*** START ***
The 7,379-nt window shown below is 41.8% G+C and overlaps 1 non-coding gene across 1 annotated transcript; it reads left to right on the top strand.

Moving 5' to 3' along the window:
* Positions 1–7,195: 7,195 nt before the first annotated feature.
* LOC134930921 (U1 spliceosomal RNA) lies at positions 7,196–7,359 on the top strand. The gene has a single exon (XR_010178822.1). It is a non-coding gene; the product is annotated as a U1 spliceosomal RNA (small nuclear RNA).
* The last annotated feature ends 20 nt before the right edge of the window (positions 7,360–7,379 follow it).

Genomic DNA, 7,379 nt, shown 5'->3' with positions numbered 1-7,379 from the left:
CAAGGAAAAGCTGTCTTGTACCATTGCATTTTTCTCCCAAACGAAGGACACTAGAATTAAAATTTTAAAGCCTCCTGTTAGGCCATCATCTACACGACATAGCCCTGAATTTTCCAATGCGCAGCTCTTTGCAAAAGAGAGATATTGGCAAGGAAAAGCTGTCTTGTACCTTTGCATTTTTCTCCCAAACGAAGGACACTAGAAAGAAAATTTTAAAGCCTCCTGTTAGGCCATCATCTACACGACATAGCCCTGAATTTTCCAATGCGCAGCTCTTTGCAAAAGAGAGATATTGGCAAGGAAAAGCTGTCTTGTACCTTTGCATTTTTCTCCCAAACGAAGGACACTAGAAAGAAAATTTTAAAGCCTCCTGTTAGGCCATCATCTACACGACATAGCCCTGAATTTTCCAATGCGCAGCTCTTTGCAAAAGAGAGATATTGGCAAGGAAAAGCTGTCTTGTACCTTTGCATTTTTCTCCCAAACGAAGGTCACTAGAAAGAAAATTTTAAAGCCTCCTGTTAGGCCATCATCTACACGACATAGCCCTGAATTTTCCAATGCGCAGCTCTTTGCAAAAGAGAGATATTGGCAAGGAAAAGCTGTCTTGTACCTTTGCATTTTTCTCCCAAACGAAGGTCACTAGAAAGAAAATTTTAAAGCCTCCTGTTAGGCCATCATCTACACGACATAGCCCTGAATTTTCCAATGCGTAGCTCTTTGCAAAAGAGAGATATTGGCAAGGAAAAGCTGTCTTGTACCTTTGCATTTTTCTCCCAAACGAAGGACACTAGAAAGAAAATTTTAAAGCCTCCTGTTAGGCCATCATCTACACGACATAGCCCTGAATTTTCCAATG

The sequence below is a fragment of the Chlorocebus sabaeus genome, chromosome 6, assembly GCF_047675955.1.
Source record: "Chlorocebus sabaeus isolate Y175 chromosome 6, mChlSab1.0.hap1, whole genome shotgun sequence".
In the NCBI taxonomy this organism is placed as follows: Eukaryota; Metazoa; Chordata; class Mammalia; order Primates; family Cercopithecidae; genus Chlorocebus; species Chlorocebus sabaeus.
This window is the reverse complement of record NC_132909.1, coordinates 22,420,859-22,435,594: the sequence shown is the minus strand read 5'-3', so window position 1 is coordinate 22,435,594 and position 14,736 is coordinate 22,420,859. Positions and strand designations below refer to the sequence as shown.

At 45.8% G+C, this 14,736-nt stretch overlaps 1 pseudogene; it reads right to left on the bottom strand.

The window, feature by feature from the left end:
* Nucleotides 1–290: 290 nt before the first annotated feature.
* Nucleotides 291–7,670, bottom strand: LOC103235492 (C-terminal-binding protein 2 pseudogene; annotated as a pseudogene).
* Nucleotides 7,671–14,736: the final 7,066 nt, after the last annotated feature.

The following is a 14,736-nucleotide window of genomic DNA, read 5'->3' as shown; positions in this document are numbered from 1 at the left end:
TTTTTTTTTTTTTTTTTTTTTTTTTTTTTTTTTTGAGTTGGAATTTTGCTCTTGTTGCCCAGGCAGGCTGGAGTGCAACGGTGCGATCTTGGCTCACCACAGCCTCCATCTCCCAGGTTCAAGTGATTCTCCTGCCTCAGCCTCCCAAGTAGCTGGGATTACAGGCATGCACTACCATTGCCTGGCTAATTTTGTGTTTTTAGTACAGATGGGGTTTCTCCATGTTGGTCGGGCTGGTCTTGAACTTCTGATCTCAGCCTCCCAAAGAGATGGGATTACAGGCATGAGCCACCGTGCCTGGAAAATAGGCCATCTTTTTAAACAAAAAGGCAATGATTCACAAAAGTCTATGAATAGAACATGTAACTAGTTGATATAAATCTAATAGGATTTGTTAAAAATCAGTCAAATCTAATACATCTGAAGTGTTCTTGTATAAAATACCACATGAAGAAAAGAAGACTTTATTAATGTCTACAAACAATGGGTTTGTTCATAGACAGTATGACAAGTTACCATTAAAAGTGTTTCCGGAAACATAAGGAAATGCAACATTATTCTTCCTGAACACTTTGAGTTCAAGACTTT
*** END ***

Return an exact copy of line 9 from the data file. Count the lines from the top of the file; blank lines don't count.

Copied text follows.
Source record: "Chlorocebus sabaeus isolate Y175 chromosome 6, mChlSab1.0.hap1, whole genome shotgun sequence".